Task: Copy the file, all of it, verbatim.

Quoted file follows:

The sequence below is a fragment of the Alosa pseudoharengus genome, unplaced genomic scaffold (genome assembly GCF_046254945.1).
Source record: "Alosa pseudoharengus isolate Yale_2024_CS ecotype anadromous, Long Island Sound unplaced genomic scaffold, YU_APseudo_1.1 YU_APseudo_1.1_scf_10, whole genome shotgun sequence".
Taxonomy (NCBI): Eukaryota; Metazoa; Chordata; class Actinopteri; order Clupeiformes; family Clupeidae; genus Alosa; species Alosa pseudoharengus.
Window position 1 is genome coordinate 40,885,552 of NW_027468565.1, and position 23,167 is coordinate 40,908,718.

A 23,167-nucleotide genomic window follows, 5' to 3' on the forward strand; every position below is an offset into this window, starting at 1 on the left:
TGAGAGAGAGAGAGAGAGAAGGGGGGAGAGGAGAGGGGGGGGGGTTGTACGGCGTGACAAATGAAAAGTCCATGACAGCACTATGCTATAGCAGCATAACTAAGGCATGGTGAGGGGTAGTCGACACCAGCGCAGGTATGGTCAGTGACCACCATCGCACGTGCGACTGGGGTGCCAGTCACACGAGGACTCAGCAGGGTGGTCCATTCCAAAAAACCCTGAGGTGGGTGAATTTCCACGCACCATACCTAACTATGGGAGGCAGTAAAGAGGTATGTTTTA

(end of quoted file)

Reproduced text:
The sequence below is a fragment of the Alosa pseudoharengus genome, unplaced genomic scaffold (genome assembly GCF_046254945.1).
Source record: "Alosa pseudoharengus isolate Yale_2024_CS ecotype anadromous, Long Island Sound unplaced genomic scaffold, YU_APseudo_1.1 YU_APseudo_1.1_scf_10, whole genome shotgun sequence".
Taxonomy (NCBI): Eukaryota; Metazoa; Chordata; class Actinopteri; order Clupeiformes; family Clupeidae; genus Alosa; species Alosa pseudoharengus.
Window position 1 is genome coordinate 40,885,552 of NW_027468565.1, and position 23,167 is coordinate 40,908,718.

A 23,167-nucleotide genomic window follows, 5' to 3' on the forward strand; every position below is an offset into this window, starting at 1 on the left:
TGAGAGAGAGAGAGAGAGAAGGGGGGAGAGGAGAGGGGGGGGGGTTGTACGGCGTGACAAATGAAAAGTCCATGACAGCACTATGCTATAGCAGCATAACTAAGGCATGGTGAGGGGTAGTCGACACCAGCGCAGGTATGGTCAGTGACCACCATCGCACGTGCGACTGGGGTGCCAGTCACACGAGGACTCAGCAGGGTGGTCCATTCCAAAAAACCCTGAGGTGGGTGAATTTCCACGCACCATACCTAACTATGGGAGGCAGTAAAGAGGTATGTTTTA